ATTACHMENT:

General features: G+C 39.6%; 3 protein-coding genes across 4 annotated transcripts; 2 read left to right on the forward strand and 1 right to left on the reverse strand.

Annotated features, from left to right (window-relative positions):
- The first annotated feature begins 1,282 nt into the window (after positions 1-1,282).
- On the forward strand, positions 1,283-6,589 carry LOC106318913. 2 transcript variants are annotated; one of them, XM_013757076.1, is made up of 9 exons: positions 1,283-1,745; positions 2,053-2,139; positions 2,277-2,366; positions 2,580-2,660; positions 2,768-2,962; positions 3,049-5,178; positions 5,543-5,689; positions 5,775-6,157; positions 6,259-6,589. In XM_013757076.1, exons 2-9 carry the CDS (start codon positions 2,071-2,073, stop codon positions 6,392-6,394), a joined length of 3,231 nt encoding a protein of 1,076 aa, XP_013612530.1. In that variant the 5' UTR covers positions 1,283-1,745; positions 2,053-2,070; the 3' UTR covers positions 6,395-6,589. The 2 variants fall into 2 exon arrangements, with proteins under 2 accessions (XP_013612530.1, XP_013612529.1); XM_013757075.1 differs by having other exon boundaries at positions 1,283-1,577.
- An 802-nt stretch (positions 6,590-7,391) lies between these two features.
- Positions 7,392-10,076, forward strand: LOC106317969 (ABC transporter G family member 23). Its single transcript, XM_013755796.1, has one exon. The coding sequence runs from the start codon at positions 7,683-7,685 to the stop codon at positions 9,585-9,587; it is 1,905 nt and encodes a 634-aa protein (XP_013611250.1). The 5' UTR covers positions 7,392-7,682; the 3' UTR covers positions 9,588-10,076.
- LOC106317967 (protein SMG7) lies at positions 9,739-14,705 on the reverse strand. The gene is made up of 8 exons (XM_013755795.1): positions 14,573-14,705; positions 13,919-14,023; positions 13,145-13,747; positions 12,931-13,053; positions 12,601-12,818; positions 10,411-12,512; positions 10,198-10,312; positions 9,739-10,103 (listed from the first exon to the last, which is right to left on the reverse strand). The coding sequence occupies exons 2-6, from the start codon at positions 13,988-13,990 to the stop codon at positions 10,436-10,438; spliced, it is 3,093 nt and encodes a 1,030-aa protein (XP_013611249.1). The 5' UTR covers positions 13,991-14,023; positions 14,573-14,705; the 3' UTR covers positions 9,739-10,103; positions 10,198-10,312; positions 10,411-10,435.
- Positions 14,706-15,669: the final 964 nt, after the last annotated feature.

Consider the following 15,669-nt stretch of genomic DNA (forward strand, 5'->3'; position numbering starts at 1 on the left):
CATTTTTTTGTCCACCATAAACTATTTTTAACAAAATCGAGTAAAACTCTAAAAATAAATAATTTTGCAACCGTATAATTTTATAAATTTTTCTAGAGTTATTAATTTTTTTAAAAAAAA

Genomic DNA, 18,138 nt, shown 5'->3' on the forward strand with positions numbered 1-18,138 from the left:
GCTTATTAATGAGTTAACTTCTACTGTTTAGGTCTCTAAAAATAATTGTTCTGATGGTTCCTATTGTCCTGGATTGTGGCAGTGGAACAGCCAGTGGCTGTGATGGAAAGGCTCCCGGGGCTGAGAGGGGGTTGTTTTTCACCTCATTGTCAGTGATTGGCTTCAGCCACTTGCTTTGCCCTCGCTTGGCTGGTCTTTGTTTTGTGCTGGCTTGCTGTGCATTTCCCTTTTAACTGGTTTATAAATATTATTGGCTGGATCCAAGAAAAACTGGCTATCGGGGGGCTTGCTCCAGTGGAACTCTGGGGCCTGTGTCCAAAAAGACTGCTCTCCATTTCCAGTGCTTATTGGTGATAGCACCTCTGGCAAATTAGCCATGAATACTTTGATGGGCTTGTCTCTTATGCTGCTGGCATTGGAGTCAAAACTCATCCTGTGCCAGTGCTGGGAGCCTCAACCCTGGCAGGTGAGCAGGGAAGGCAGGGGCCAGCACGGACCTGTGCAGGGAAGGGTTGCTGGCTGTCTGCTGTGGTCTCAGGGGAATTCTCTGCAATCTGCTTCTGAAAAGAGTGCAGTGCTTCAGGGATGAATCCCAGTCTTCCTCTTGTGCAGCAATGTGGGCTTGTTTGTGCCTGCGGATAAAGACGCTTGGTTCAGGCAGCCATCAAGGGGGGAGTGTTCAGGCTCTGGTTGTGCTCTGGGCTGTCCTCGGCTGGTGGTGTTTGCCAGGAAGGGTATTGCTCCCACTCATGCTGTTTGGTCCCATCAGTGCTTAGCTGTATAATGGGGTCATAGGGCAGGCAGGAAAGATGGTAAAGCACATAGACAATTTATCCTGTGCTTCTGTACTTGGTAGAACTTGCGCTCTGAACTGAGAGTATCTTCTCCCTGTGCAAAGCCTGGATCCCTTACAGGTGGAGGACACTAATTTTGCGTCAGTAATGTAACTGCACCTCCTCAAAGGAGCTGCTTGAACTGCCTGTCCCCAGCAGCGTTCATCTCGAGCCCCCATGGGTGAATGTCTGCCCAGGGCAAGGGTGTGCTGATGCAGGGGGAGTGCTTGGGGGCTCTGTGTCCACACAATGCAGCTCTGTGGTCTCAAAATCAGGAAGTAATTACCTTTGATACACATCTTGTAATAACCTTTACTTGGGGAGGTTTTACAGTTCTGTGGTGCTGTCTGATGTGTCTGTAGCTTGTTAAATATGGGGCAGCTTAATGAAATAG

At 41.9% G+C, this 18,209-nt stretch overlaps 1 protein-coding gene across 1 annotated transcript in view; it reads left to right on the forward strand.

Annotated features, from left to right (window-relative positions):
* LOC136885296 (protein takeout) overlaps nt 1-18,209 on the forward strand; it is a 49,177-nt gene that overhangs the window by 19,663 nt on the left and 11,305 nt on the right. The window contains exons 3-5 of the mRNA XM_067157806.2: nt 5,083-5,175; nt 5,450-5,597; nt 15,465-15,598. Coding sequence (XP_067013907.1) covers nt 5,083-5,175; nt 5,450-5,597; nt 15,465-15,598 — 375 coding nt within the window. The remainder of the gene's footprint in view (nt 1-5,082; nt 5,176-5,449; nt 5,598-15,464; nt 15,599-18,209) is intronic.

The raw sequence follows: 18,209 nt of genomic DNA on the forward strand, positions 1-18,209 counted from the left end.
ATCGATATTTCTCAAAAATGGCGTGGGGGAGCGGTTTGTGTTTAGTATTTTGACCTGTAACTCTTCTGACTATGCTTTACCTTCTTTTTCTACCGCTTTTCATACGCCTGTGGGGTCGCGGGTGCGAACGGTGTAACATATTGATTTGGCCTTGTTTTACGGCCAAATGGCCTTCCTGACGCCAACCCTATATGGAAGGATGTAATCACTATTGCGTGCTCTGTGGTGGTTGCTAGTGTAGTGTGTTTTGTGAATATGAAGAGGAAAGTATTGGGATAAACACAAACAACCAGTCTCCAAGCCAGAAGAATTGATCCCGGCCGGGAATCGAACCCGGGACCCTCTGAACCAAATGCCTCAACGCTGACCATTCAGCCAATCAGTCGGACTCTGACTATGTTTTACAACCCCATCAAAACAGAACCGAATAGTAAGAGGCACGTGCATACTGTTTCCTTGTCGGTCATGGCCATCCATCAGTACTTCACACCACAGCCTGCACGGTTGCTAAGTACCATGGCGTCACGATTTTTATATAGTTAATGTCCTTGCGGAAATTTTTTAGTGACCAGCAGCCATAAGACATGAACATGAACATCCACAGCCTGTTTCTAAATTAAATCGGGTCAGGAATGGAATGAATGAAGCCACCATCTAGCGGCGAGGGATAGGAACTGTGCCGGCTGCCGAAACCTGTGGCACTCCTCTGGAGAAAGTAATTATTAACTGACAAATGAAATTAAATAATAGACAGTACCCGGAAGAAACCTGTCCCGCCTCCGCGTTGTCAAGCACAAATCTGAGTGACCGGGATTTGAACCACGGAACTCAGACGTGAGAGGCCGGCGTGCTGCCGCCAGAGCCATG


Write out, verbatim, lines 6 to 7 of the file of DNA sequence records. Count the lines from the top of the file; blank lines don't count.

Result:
- Positions 7,392-10,076, forward strand: LOC106317969 (ABC transporter G family member 23). Its single transcript, XM_013755796.1, has one exon. The coding sequence runs from the start codon at positions 7,683-7,685 to the stop codon at positions 9,585-9,587; it is 1,905 nt and encodes a 634-aa protein (XP_013611250.1). The 5' UTR covers positions 7,392-7,682; the 3' UTR covers positions 9,588-10,076.
- LOC106317967 (protein SMG7) lies at positions 9,739-14,705 on the reverse strand. The gene is made up of 8 exons (XM_013755795.1): positions 14,573-14,705; positions 13,919-14,023; positions 13,145-13,747; positions 12,931-13,053; positions 12,601-12,818; positions 10,411-12,512; positions 10,198-10,312; positions 9,739-10,103 (listed from the first exon to the last, which is right to left on the reverse strand). The coding sequence occupies exons 2-6, from the start codon at positions 13,988-13,990 to the stop codon at positions 10,436-10,438; spliced, it is 3,093 nt and encodes a 1,030-aa protein (XP_013611249.1). The 5' UTR covers positions 13,991-14,023; positions 14,573-14,705; the 3' UTR covers positions 9,739-10,103; positions 10,198-10,312; positions 10,411-10,435.